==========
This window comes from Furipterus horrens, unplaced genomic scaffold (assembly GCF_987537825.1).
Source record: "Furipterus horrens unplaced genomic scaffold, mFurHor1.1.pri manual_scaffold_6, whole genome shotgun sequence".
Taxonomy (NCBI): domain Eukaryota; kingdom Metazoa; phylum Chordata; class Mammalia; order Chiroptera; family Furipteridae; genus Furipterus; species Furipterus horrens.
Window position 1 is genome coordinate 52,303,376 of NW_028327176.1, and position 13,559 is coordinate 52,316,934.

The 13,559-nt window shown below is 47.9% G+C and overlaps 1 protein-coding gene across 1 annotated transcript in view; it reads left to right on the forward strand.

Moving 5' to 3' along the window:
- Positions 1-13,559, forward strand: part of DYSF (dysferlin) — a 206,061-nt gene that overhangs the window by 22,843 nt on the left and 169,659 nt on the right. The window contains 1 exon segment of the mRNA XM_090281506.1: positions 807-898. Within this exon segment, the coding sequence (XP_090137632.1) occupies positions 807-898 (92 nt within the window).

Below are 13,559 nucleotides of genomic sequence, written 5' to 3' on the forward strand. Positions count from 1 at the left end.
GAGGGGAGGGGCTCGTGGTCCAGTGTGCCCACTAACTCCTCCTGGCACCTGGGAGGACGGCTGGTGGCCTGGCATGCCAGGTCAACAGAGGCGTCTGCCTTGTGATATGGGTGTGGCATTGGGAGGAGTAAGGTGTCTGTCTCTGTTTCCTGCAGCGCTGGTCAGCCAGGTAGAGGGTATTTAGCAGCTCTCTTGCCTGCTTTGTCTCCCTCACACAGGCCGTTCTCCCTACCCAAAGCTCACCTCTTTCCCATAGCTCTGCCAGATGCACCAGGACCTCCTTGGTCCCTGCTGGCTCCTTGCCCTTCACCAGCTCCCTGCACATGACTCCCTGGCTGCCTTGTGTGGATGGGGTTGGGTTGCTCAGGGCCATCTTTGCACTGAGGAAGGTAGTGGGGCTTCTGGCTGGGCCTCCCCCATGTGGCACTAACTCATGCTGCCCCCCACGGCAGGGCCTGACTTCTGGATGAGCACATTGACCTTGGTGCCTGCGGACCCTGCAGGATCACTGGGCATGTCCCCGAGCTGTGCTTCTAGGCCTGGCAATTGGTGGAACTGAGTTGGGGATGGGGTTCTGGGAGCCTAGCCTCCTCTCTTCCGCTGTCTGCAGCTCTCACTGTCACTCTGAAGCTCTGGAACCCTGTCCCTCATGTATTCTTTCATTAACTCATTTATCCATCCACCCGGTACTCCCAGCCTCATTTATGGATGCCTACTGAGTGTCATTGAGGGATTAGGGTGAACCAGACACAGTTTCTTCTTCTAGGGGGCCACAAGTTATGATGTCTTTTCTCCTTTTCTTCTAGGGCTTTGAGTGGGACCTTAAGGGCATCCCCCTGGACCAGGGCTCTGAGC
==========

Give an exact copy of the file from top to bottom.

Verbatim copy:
This window comes from Furipterus horrens, unplaced genomic scaffold (assembly GCF_987537825.1).
Source record: "Furipterus horrens unplaced genomic scaffold, mFurHor1.1.pri manual_scaffold_6, whole genome shotgun sequence".
Taxonomy (NCBI): domain Eukaryota; kingdom Metazoa; phylum Chordata; class Mammalia; order Chiroptera; family Furipteridae; genus Furipterus; species Furipterus horrens.
Window position 1 is genome coordinate 52,303,376 of NW_028327176.1, and position 13,559 is coordinate 52,316,934.

The 13,559-nt window shown below is 47.9% G+C and overlaps 1 protein-coding gene across 1 annotated transcript in view; it reads left to right on the forward strand.

Moving 5' to 3' along the window:
- Positions 1-13,559, forward strand: part of DYSF (dysferlin) — a 206,061-nt gene that overhangs the window by 22,843 nt on the left and 169,659 nt on the right. The window contains 1 exon segment of the mRNA XM_090281506.1: positions 807-898. Within this exon segment, the coding sequence (XP_090137632.1) occupies positions 807-898 (92 nt within the window).

Below are 13,559 nucleotides of genomic sequence, written 5' to 3' on the forward strand. Positions count from 1 at the left end.
GAGGGGAGGGGCTCGTGGTCCAGTGTGCCCACTAACTCCTCCTGGCACCTGGGAGGACGGCTGGTGGCCTGGCATGCCAGGTCAACAGAGGCGTCTGCCTTGTGATATGGGTGTGGCATTGGGAGGAGTAAGGTGTCTGTCTCTGTTTCCTGCAGCGCTGGTCAGCCAGGTAGAGGGTATTTAGCAGCTCTCTTGCCTGCTTTGTCTCCCTCACACAGGCCGTTCTCCCTACCCAAAGCTCACCTCTTTCCCATAGCTCTGCCAGATGCACCAGGACCTCCTTGGTCCCTGCTGGCTCCTTGCCCTTCACCAGCTCCCTGCACATGACTCCCTGGCTGCCTTGTGTGGATGGGGTTGGGTTGCTCAGGGCCATCTTTGCACTGAGGAAGGTAGTGGGGCTTCTGGCTGGGCCTCCCCCATGTGGCACTAACTCATGCTGCCCCCCACGGCAGGGCCTGACTTCTGGATGAGCACATTGACCTTGGTGCCTGCGGACCCTGCAGGATCACTGGGCATGTCCCCGAGCTGTGCTTCTAGGCCTGGCAATTGGTGGAACTGAGTTGGGGATGGGGTTCTGGGAGCCTAGCCTCCTCTCTTCCGCTGTCTGCAGCTCTCACTGTCACTCTGAAGCTCTGGAACCCTGTCCCTCATGTATTCTTTCATTAACTCATTTATCCATCCACCCGGTACTCCCAGCCTCATTTATGGATGCCTACTGAGTGTCATTGAGGGATTAGGGTGAACCAGACACAGTTTCTTCTTCTAGGGGGCCACAAGTTATGATGTCTTTTCTCCTTTTCTTCTAGGGCTTTGAGTGGGACCTTAAGGGCATCCCCCTGGACCAGGGCTCTGAGC